Early voting numbers are high in the state, as over 24k voted on the first day. This is partially due to heightened media attention of the senate race, but Republicans and Democrats alike have launched get-out-the-vote campaigns. So, who will get the advantage from higher voter turnout?
Arkansas Democrat-Gazette/RICK MCFARLAND –10/20/14– Barbara L’Eplattenier cq, high fives with her daughter Calliope, 3, of North Little Rock, after participating Monday on the first day of early voting in Little Rock for the Nov. 4, general election.
The candidates for Senate shake hands on the campaign trail.
The Senate race in Arkansas has been hotly debated and is considered crucial to the balance of power in Congress. These two men disagree on almost every issue and both campaigns are funded heavily.
The U.S. government is shut down as of Oct. 1 and Congress still shows no signs of coming to an agreement on a bill to fund the budget that would get things back on track. The whole debacle has led to some confusion for Americans as far as which government services are operating as usual, and which we’ll just have to do without until … well, we don’t know when.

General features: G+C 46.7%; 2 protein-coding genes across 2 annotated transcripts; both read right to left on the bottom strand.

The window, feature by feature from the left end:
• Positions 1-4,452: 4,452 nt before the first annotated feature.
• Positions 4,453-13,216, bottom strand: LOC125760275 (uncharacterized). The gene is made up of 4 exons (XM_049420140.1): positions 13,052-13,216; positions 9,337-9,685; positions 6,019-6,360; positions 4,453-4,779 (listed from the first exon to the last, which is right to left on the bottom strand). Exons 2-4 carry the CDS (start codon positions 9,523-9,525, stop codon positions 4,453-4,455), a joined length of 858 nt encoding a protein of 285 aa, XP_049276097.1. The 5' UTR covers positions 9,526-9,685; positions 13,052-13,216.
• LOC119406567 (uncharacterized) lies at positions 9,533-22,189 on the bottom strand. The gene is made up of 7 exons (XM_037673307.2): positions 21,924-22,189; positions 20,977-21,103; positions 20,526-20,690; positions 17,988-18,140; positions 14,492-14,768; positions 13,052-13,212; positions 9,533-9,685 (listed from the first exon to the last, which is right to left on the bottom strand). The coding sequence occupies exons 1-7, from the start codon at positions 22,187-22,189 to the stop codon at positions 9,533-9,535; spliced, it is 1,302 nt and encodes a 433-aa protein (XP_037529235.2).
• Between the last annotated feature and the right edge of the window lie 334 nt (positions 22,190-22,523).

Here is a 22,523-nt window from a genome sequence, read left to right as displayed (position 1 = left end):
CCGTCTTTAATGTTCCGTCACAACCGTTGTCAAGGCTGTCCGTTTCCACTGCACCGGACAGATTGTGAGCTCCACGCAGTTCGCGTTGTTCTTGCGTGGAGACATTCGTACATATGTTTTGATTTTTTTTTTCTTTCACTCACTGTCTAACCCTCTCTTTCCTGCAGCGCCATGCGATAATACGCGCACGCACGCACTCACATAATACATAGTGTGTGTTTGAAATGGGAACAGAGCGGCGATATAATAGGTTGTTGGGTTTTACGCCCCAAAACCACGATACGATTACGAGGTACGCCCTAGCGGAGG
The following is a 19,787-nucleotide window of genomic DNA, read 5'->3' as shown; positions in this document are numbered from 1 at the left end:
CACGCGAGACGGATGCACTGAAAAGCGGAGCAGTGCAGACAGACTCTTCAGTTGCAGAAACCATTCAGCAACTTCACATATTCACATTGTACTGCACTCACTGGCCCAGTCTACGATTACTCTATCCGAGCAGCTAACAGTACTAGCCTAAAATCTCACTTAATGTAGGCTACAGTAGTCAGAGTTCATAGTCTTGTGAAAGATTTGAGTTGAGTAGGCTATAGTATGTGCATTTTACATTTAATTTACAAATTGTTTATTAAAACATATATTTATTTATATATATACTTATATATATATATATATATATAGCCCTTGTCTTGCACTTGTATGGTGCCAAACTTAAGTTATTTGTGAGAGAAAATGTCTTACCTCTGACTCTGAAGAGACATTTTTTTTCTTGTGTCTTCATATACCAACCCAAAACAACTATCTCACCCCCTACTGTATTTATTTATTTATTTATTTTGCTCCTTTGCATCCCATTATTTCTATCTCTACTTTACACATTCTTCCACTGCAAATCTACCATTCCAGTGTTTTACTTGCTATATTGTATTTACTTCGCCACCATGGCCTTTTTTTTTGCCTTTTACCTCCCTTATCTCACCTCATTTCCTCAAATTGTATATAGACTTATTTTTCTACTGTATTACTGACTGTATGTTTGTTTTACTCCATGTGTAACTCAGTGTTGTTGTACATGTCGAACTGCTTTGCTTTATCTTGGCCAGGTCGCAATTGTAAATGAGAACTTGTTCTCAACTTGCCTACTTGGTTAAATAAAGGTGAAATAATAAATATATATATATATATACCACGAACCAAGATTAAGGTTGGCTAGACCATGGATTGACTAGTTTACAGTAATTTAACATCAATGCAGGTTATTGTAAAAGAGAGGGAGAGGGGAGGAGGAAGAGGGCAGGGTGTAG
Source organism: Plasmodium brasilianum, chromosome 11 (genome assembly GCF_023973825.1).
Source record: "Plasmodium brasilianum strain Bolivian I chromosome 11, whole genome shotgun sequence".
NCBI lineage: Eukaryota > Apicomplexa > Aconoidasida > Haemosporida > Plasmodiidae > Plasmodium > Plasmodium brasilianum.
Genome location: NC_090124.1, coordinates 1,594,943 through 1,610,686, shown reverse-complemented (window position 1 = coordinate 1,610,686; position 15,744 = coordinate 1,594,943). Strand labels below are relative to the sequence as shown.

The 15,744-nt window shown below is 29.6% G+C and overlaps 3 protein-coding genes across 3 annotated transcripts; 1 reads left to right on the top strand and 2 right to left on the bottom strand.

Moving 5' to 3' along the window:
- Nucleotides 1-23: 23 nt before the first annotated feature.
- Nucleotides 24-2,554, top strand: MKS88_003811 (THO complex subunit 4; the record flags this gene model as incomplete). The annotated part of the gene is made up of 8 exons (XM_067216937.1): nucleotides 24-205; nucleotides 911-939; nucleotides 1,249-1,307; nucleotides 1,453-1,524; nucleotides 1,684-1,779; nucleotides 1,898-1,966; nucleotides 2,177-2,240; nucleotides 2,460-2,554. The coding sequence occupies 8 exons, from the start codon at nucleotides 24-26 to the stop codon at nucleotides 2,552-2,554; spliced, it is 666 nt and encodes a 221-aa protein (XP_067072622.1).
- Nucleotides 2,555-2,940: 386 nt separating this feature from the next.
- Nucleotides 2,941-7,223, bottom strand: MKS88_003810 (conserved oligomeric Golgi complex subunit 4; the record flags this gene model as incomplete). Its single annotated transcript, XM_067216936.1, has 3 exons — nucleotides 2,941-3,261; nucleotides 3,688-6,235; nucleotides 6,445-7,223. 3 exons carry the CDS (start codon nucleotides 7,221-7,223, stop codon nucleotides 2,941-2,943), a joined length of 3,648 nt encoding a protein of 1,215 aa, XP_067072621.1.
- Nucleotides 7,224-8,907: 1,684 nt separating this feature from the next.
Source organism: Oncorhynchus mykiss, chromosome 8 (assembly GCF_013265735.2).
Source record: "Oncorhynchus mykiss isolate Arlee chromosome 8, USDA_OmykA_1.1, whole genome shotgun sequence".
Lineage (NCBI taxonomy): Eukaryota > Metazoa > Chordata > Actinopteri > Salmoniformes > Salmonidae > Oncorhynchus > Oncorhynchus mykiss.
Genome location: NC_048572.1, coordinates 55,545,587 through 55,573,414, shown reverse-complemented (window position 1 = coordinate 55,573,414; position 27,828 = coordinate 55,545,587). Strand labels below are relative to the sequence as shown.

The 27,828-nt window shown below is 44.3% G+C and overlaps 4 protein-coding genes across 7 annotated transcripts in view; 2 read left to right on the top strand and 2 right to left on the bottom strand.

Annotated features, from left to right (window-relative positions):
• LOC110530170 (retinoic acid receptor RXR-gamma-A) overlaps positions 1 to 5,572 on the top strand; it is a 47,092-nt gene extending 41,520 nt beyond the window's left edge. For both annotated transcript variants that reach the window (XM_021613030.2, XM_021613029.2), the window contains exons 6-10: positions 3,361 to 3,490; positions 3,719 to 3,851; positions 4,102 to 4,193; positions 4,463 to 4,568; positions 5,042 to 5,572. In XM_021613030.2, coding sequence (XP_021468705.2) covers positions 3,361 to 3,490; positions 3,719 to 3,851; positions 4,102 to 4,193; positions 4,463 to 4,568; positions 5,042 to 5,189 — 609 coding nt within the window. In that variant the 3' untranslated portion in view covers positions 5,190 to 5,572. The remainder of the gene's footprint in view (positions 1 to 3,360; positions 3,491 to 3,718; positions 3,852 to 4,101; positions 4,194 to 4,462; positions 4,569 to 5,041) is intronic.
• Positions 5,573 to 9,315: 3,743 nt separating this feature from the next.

Former U.S. Representative Jesse Jackson Jr. and his wife, Sandi, were sentenced yesterday for spending $750,000 in campaign money on luxury personal items. Jackson ended up with 30 months in federal prison and his wife will see a year, with their terms served back to back.
If you asked the Jacksons today, I’m sure they would say, “No, it wasn’t worth it.” But then again, if you’re going to use close to $1 million in campaign funds illegally, you might as well do it right.
Yesterday marked a significant day for LGBT rights: The Supreme Court declared the Defense of Marriage Act unconstitutional and also declined to rule on California’s Proposition 8, allowing same-sex marriage in Cali to resume. There were tears of joy and tears of sadness.